"I just couldn't believe they would expect that of a woman at the most vulnerable time of her life," said Bethany Church.
Church, who is eight months pregnant, recently moved to the Northwest Territories from Yukon and doesn't yet qualify for N.W.T. health coverage.
In N.W.T., moms without a birthing centre in their community stay at a transient centre at the regional hospital for the last two weeks of pregnancy. First-time mothers are expected to spend the last four weeks of their pregnancy at the hospital.
This is Church's first pregnancy and she was instructed to get to the hospital, so she drove from Tsiigehtchic to Inuvik on Monday. When she got there, the transient centre was full, so a staff member set a cot up for her in another person's room.
"The wards were jammed," she said. "People were squished together on the few couches. Others were coming and going to their own medical appointments.
"There was no privacy, no support and no comfort. It 's basically a hospital wing and I dreaded the fact that I was going to be away from my family and so I left."
She returned to her partner in Tsiigehtchic.
The road between Tsiigehtchic and Inuvik is now closed. The ice bridge has shut for the season and it may be weeks before the ferry is running.
The community of about 130 people does not have an airport. Supplies are airlifted across the river during freeze-up and break-up by helicopter.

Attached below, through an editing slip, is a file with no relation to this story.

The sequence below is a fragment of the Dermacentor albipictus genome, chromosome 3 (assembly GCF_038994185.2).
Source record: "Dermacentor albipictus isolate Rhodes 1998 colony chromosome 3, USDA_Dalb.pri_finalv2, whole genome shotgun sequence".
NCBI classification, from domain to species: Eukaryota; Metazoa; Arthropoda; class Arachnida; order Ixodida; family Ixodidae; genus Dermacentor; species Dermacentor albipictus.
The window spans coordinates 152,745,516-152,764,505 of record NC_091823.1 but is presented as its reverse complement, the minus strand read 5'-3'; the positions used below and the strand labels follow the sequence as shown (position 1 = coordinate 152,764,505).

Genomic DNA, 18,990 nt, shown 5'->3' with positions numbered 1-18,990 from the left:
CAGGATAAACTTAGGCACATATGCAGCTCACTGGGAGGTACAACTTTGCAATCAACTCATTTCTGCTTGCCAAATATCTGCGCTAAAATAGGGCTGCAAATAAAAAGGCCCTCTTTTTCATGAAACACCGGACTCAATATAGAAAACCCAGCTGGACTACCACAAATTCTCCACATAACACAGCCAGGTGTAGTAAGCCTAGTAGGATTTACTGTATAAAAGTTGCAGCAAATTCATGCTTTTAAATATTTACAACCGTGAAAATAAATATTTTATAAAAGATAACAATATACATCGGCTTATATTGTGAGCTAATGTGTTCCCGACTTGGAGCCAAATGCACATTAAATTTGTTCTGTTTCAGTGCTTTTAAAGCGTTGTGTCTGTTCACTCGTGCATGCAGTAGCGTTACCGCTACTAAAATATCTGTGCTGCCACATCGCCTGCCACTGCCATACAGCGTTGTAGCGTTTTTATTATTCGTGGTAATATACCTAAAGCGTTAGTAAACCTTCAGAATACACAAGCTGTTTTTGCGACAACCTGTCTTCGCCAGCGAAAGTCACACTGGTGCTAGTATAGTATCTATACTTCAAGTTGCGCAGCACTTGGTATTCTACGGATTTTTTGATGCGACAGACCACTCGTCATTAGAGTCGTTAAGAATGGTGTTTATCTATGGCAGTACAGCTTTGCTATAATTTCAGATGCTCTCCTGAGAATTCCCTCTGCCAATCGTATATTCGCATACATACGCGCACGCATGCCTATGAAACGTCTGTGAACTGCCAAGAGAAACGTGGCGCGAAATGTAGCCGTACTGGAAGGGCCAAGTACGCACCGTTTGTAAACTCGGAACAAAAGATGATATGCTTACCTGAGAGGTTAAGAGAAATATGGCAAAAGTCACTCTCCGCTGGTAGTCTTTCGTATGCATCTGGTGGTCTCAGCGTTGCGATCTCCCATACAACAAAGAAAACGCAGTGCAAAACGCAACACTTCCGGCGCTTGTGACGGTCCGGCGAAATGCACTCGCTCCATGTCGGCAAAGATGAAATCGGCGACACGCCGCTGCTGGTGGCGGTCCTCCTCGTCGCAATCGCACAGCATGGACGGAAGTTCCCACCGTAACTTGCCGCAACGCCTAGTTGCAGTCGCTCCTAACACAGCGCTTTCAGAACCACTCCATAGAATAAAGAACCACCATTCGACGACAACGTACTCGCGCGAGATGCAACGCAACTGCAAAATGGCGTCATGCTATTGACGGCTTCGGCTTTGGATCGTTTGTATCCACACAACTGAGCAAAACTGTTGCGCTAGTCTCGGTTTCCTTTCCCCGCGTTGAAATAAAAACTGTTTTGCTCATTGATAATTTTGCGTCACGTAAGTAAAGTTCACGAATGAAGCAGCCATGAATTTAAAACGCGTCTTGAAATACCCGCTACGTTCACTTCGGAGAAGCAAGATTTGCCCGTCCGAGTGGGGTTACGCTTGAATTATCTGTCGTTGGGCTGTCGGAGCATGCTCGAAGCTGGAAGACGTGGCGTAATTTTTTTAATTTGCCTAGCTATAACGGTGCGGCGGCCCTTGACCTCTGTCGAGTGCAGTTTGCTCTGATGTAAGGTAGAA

When she goes into labour, Church will now require a medevac to Inuvik.
Her Yukon health insurance covers physician and hospital visits, but not the stay at the transient centre nor an out-of-territory medevac. She said the cost of staying at the centre for four weeks would be $5,100, and a medevac flight would be about $5,000.
The hospital had told her it could contact Yukon to work out an arrangement to pay for her stay at the transient centre.
But Church said staying in a boarding home without her partner for the remaining weeks of her pregnancy is not an "emotionally safe" option for her.
"Coming from the south, I know there are other options and I know that there are other rights provided to other Canadians that should be provided to all Canadians regardless of whether they live in a remote community or not," she said.
Church said she doesn't know how she'll afford a medevac, but said the cost is worth her peace of mind.
'A hard situation'
Michelle Rees, a doula in Yellowknife, spent six years in Inuvik, including working with the obstetrics team at the hospital. She said being away from home for weeks to give birth is "a hard situation to be in."
"You're being told that you should be there for your safety and for baby's safety, yet being there can possibly feel so wrong," she said.
"Growing a baby's not an easy thing to do. Mom needs to get rest and if she's surrounded by strangers through the day and through the night that's not healthy for mom. And that's not healthy for baby."
A spokesperson for the Yukon health department said not covering ground or air ambulance travel that originates out-of-territory "is common among all Canadian jurisdictions and is why we always encourage Yukoners leaving the territory (and outsiders visiting our territory) to obtain additional health insurance."
Church returning to Yukon and having her baby there is "a viable option," the spokesperson added.
Church's baby is due May 27.